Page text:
Do you remember the Trabant? Yes, that model built in the German Democratic Republic until the Wall was knocked down. Not the greenest choice in the world, even if it was a very small car made from recycled materials. Hood, doors and roof were made from duroplast, a material made up from Russian cotton waste and phenol resins. Performance was very modest, from the 0.6 liter two-stroke, 25 HP powered the car from 0 to 60 in 21 seconds. It was considered one of the most polluting powertrains ever made.

In 2007, the Trabant celebrates its 50th anniversary, so Herpa, a model car company has decided to launch a prototype which not only tries to catch up some of the nostalgia (à la Fiat 500 or Mini) with a model that, although inspired by the communist sub-subcompact, has been updated to modern times. They have even bought the name already, so their commitment is solid.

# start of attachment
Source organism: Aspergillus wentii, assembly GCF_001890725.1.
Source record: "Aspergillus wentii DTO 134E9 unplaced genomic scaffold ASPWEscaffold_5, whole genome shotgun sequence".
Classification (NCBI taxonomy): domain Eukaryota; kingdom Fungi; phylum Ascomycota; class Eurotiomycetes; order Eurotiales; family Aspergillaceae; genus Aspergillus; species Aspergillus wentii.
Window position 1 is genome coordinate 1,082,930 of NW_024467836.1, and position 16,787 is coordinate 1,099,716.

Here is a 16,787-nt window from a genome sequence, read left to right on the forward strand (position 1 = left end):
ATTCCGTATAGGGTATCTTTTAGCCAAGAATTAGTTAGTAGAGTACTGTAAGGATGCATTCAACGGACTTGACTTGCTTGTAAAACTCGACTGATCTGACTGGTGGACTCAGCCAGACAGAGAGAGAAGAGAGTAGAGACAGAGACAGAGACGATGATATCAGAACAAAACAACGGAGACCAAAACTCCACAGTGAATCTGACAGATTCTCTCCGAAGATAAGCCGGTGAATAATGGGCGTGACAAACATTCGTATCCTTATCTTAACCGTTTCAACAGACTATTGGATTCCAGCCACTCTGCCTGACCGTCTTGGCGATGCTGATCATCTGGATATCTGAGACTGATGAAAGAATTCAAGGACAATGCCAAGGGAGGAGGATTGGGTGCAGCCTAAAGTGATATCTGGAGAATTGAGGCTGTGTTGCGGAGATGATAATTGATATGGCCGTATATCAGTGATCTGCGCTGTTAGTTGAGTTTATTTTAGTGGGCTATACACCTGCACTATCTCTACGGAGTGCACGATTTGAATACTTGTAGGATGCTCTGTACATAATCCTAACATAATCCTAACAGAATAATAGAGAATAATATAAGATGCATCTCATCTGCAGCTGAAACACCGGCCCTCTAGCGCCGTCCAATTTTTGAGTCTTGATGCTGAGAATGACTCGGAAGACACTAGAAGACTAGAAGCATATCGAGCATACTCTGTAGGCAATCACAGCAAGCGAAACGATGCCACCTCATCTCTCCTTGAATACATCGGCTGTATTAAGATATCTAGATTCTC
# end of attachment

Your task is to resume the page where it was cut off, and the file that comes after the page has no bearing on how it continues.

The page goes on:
Visitors to the Frankfurt International Motorshow will be able to see the preliminary 1:10 scale model and make their suggestions in design. All suggestion slips will be entered into a raffle to win a special model of the historic Trabant 601. From here, we can't but also ask for the cleanest powertrain possible, because there's always room for a simple and good small car.



[Source: Herpa]


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